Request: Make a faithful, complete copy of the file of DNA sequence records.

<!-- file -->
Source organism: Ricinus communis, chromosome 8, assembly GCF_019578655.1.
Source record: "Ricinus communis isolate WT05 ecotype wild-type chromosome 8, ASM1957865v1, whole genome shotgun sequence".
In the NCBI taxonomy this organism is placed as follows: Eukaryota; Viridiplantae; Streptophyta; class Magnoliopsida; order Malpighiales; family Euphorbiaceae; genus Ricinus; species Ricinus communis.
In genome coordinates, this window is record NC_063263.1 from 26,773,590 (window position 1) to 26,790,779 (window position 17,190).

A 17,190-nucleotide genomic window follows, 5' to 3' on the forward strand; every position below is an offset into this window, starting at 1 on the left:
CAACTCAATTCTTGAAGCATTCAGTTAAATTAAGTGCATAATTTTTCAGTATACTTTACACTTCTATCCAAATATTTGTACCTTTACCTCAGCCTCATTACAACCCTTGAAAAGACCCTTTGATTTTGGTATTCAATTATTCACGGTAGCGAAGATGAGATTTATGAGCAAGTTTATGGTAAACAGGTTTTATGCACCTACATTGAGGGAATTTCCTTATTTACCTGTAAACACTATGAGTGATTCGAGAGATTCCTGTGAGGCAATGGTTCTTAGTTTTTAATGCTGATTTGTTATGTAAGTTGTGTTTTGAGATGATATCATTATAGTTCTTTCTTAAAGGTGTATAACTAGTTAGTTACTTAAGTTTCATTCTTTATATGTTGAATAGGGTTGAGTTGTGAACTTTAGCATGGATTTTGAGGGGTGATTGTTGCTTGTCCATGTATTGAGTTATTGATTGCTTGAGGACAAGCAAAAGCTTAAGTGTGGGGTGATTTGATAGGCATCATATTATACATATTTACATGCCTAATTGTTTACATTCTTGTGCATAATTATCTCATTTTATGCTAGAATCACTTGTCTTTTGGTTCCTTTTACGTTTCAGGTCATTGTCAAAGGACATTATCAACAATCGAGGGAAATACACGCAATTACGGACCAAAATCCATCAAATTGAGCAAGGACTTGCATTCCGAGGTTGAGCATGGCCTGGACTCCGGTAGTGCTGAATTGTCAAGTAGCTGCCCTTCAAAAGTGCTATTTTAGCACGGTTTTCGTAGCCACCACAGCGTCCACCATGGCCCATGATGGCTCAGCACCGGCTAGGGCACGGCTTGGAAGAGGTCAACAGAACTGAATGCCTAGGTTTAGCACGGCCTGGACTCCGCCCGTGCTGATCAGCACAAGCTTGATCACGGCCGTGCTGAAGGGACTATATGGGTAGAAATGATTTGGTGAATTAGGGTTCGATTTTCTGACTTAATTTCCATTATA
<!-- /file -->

Source organism: Ricinus communis, chromosome 8, assembly GCF_019578655.1.
Source record: "Ricinus communis isolate WT05 ecotype wild-type chromosome 8, ASM1957865v1, whole genome shotgun sequence".
In the NCBI taxonomy this organism is placed as follows: Eukaryota; Viridiplantae; Streptophyta; class Magnoliopsida; order Malpighiales; family Euphorbiaceae; genus Ricinus; species Ricinus communis.
In genome coordinates, this window is record NC_063263.1 from 26,773,590 (window position 1) to 26,790,779 (window position 17,190).

A 17,190-nucleotide genomic window follows, 5' to 3' on the forward strand; every position below is an offset into this window, starting at 1 on the left:
CAACTCAATTCTTGAAGCATTCAGTTAAATTAAGTGCATAATTTTTCAGTATACTTTACACTTCTATCCAAATATTTGTACCTTTACCTCAGCCTCATTACAACCCTTGAAAAGACCCTTTGATTTTGGTATTCAATTATTCACGGTAGCGAAGATGAGATTTATGAGCAAGTTTATGGTAAACAGGTTTTATGCACCTACATTGAGGGAATTTCCTTATTTACCTGTAAACACTATGAGTGATTCGAGAGATTCCTGTGAGGCAATGGTTCTTAGTTTTTAATGCTGATTTGTTATGTAAGTTGTGTTTTGAGATGATATCATTATAGTTCTTTCTTAAAGGTGTATAACTAGTTAGTTACTTAAGTTTCATTCTTTATATGTTGAATAGGGTTGAGTTGTGAACTTTAGCATGGATTTTGAGGGGTGATTGTTGCTTGTCCATGTATTGAGTTATTGATTGCTTGAGGACAAGCAAAAGCTTAAGTGTGGGGTGATTTGATAGGCATCATATTATACATATTTACATGCCTAATTGTTTACATTCTTGTGCATAATTATCTCATTTTATGCTAGAATCACTTGTCTTTTGGTTCCTTTTACGTTTCAGGTCATTGTCAAAGGACATTATCAACAATCGAGGGAAATACACGCAATTACGGACCAAAATCCATCAAATTGAGCAAGGACTTGCATTCCGAGGTTGAGCATGGCCTGGACTCCGGTAGTGCTGAATTGTCAAGTAGCTGCCCTTCAAAAGTGCTATTTTAGCACGGTTTTCGTAGCCACCACAGCGTCCACCATGGCCCATGATGGCTCAGCACCGGCTAGGGCACGGCTTGGAAGAGGTCAACAGAACTGAATGCCTAGGTTTAGCACGGCCTGGACTCCGCCCGTGCTGATCAGCACAAGCTTGATCACGGCCGTGCTGAAGGGACTATATGGGTAGAAATGATTTGGTGAATTAGGGTTCGATTTTCTGACTTAATTTCCATTATA